Much love to all of you guys and I am looking forward to what people think!
Champagne Dellarose knew that her parents were hopeless. Look at the name they had hung around her neck when she was too small to properly protest! With a last name like Dellarose ANY name was going to sound like it belonged in a trashy romance novel. having a mother that actually wrote trashy romance novels made the whole moniker a cruel joke.
For this reason Cham was changing her name just as soon as she was financially able to! She had tried to live with it. She had tried "Page" but people started calling her "Pagne". It would have been ok if it didn't sound like "Pain". So Cham it was...just like her life. A big old hollow sham. She was nearly 20 years old and had never been kissed despite the best efforts of her overly romantic minded mother.
Cham stood in the grocery aisle looking sourly at the newest offering from the mind of her mother. it was a sappy sob story about a wild west heroine who just needed a rugged cowboy type to sweep in and make everything all better. Cham was sure that bodices were going to be ripped and set ablaze all described in flowery overly sensationalized words. Who actually read this crap? She picked up the paperback book and read the back description.
Abigail Chantilly – Innocence Forgotten
In the dark shadows, she slowly walks along the cracked sidewalk. Lost in her thoughts, her mind drifts back long summer nights on the prairie.
Whistles from passersby snap her mind back. She pauses to light a cigarette. No longer the shy girl she once was, her life will never be the same. Never again to walk through the golden fields of grain, now her nights are filled with drinking and dancing. In a smokey dance hall all of her innocence is forgotten.
With the twist of her shoe, she puts out her smoke and turns around. As she walks through the door her heart falls, “Good evening Miss. Abigail”. No longer Miss. Chantilly the daughter of a wheat farmer, now she is the desire of many and the wife of none.
Holy cow, this was dark even for her mother! She turns the book over in her hands and stares at the cover art with a critical eye before placing the book back with the rest. Cham turned away from the swiveling display. When she reached the deli line, all the other customers eyed her, then shifted slightly, but noticeably away from the invisible storm cloud gathering in her thoughts.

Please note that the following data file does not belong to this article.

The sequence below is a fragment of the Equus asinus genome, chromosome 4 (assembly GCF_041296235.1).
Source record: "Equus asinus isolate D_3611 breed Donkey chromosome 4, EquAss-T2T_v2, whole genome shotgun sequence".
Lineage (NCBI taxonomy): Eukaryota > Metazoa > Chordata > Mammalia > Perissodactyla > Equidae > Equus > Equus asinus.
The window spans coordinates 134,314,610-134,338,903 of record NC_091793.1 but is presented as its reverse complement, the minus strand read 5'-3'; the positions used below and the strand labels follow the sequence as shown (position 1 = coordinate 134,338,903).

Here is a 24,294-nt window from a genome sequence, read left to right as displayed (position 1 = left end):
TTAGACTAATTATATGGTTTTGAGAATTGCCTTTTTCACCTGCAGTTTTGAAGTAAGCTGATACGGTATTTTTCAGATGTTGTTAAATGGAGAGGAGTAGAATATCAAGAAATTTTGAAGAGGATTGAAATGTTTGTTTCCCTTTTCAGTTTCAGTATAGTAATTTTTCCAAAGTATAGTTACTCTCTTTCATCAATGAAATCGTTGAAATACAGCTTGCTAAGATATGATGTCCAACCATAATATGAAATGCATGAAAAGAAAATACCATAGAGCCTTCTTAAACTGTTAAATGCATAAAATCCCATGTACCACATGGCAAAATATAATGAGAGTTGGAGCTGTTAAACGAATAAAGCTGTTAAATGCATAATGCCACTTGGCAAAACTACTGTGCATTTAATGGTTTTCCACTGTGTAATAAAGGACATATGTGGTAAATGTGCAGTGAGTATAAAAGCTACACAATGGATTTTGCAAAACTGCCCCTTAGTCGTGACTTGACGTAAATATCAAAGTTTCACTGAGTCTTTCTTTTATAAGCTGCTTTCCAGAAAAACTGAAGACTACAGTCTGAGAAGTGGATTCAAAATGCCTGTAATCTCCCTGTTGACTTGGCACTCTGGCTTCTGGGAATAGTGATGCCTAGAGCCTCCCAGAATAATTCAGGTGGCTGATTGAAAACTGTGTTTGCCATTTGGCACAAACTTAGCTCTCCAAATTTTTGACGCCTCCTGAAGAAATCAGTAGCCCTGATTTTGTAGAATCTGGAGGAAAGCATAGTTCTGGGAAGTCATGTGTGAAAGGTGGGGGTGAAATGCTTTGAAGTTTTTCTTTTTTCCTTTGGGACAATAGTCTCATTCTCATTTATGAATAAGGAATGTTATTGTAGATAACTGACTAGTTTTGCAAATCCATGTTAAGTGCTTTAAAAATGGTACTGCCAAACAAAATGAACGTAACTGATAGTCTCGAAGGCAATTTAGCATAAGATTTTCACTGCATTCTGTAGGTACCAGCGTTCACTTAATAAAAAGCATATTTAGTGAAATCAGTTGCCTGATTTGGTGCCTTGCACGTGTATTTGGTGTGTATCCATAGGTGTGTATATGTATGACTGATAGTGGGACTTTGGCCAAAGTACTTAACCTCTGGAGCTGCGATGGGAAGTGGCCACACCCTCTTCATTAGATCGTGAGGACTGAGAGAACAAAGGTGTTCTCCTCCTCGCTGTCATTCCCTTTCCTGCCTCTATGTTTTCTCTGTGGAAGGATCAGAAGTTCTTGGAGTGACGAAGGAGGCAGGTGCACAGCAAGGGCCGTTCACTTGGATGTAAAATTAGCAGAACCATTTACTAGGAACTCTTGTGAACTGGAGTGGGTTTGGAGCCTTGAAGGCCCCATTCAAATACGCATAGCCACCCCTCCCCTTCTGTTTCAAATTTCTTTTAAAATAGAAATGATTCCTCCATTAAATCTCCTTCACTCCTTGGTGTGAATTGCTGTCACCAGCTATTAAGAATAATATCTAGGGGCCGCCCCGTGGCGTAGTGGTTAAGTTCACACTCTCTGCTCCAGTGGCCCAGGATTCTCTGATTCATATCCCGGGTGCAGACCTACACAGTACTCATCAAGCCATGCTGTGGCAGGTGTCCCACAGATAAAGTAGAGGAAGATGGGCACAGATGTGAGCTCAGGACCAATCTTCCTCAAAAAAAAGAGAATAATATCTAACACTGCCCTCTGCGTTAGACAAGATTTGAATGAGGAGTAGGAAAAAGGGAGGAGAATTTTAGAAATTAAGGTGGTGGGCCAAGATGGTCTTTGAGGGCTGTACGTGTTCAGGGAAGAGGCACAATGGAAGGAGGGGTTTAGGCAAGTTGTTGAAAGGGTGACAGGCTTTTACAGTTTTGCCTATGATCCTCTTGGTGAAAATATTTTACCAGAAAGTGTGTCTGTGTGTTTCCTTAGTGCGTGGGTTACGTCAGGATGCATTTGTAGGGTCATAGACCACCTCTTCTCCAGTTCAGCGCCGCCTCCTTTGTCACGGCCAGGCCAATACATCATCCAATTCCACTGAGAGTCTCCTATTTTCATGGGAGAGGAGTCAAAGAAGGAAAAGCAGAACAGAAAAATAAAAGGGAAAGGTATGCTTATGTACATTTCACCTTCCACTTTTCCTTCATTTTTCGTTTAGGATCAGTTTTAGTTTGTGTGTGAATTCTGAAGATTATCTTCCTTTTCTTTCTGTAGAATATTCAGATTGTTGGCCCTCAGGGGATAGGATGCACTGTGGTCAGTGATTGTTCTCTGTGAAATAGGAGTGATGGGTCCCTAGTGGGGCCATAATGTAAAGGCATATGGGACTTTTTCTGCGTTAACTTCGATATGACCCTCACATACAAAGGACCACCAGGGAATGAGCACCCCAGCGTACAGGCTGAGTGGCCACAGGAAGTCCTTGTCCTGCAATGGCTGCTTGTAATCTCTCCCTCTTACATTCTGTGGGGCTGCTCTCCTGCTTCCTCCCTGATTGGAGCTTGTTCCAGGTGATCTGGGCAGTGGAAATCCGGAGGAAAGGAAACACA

"I know what you mean," said a man behind her. "Romance novels, right? Sorry, I don't mean to pry. I saw you looking at the books. Your face hasn't changed since you left the rack."
Cham turned, prepared to tell the man to mind his own business, but stopped short. He was in his late 20's, dressed in a dark suit with a curiously bright yellow tie, black glasses, and polished shoes. His eyes were a slivery blue that stood out under his dark brow. This man that stood before her was clearly intelligent. She didn't know how she knew that, but something about him betrayed an easy personality with a mind that was always at work.
"It was one of my mother's books," she said. Easy, safe, unoffensive.
"Oh? Your mother reads those?" He raised his eyebrows.
Cham knew exactly what he was thinking. He was trying to size her up. How much of a catch could she be if her mother read romance novels?
"No, she writes them. That is, literally, one of her books." Cham immediately covered her face. She didn't want him thinking that her mother read those books, but writing them is so much better?
"Sometimes, they're quite good," the man said. "Sometimes they are a guilty pleasure of mine. Mind you, most of the time they are crap, but occasionally..." His voice trailed off and he waved his hand in the air.
"Does your wife mind you reading her books?"
"Not married. No girl friend, either, if that's your next question. Completely unattached."
Cham shifted her weight. "Are you hitting on me?"
"That depends," the man said. "Do you want to be hit on?"
"NEXT!" called the deli manager, and everyone moved up a step. Cham was silent for a minute, pretending to study the lunch meats before her turn came.
"I'm pretty sure they warned me against men like you in school," Cham muttered.
"'Never let school get in the way of your education.' Albert Einstein."
"Did you just quote Einstein to me?"
"Would you rather me quote Feynman?"
Cham's eyes went wide. She almost felt like her pupils dilated in awe of this man. "You know Feynman?"
"I do," he said. An easy, comfortable smile crossed his face. "Marshall. Marshall August," he said, holding out his hand. "Look, this is going to sound corny, and perhaps a little crazy, but there's something in you I like. Here's my card. It has my cell phone number. If you want to get together and talk more about Feynman and Einstein over, say, dinner...or coffee?..give me a call. No pressure."